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The average person spends one-third of her entire life at work (that’s nearly 30 years) – you would think it really ought to be more fun. Unfortunately, we’re all too familiar with the high stress levels, long hours and emotional uncertainty associated with our busy, corporate lives.

The good news is that we can become happier at work, but it’s something you have to become intentional about – like making a decision to eat well or be kind to yourself. It’s a skill that takes practise, but it doesn’t require dramatic changes – just little shifts and nudges can make a surprisingly big difference.

1. Take a walking meeting

walking meeting

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You’d be surprised to find how sedentary we are at work – on average, the office worker can sit for up to 10 hours a day at work ploughing through emails and tapping away at our laptops. One easy way to change this without disrupting your work day too much is to conduct a walking meeting – Steve Jobs was a big advocate of this. The benefits are inumerable: it gets you on your feet for at least an extra 15 minutes a day (great for overall health and well-being), it encourages better communication (less confrontational, more conversational), and it ends up taking less time than a normal sit-down meeting would (more efficient!). And never underestimate the mood-altering effect of sunshine and fresh air.

2. Start a potluck lunch club

potluck office lunch

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First food, then friendship – this winning formula will no doubt prove a hit. Gather a group of co-workers who are passionate about food and whom you’d like to spend more time with – it can be anything from a weekly salad club to international colleagues who want to exchange hearty home cooked dishes. Not only will this mean fewer hasty lunches in front of your computer, but it also brings the fun of cooking for a bunch of people and sharing it at work. A recent study has shown that employees who take a lunch break are more likely to be satisfied with their job, and feel they are as efficient and effective as they would like to be. So much win. 

3. Help out a colleague

helping colleague

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Sometimes it’s easy to feel caught up in the vortex of your own personal struggles at work, but chances are your co-workers are probably grappling with issues of their own as well. Helping others is a good way of stepping outside of your head space for a while, especially when it becomes too negative. Workplace studies have shown that helping others at work can make us happy, and creates a virtuous cycle that promotes ongoing happiness and altruism. Small gestures are really all that are needed – an unexpected coffee or snack, or a quick chat to make sure they’re OK – and such acts of kindness will be remembered and hopefully repaid later on down the road.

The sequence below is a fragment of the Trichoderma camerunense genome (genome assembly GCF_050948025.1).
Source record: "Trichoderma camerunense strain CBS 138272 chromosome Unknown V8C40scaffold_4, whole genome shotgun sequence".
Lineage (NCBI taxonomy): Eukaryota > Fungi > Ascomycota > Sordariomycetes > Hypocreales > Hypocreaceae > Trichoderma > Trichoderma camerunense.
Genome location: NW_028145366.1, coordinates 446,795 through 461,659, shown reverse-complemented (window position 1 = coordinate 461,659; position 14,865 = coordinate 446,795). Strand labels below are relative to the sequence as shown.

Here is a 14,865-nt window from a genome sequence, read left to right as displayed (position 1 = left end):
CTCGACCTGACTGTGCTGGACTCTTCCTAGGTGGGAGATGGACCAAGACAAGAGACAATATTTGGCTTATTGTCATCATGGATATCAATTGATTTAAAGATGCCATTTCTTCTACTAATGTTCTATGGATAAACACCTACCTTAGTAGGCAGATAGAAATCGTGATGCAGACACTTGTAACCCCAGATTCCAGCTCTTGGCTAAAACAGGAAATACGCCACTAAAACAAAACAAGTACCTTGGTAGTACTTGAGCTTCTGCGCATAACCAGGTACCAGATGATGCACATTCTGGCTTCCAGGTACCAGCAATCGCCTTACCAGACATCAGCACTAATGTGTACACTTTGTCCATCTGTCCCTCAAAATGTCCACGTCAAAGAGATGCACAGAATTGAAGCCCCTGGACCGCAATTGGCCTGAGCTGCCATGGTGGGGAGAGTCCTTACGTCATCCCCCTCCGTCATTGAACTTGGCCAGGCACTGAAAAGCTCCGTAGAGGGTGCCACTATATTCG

4. Start a fun shared ritual

office ritual

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By this, we simply mean why not start doing something with someone else regularly at work – that is off-beat, worth a laugh, and something you can look forward to. A successful ritual should be something out of the ordinary, something that is uplifting and lighthearted to put you in a different mindset, even for a small part of the day. And if you have a team you work with that is up for trying it out, even better – many of the best, most successful, creative teams bond over shared traditions and rituals, and consider it one of the most important factors in their happiness and success as a team. For example, creative agency R/GA in San Francisco hosts a regular storytelling night, and McCann in Manchester lovingly nurtures a Cheesy Hits! music playlist at work. You can start small, like perhaps initiating an “Eat a mystery Korean snack” break every Friday afternoon – you never know when it might start catching on.

5. Bring the outside in

office plants

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Sadly, most office spaces are optimised for efficiency, not personal well-being, and a lack of daylight, greenery or even a glimpse of the sky are commonplace – and this is where the average worker spends 40 hours a week in. What you can do is make your little patch at work a pleasant space to be in – robust, low-maintenance house plants, like a complicated succulent, a climbing Pothos or hardy snake plant, are great options, especially as they’ll need to survive the weekends without water. Studies have shown that even a little splash of greenery helps engage workers more and can increase productivity by up to 15 percent. If you’re feeling particularly ambitious and nurturing, and are lucky enough to be near a window, you could also try cultivating a small edible garden of herbs that smell good, such as lemon balm, or Thai basil – you’ll be amazed at how much it can lift your mood at work.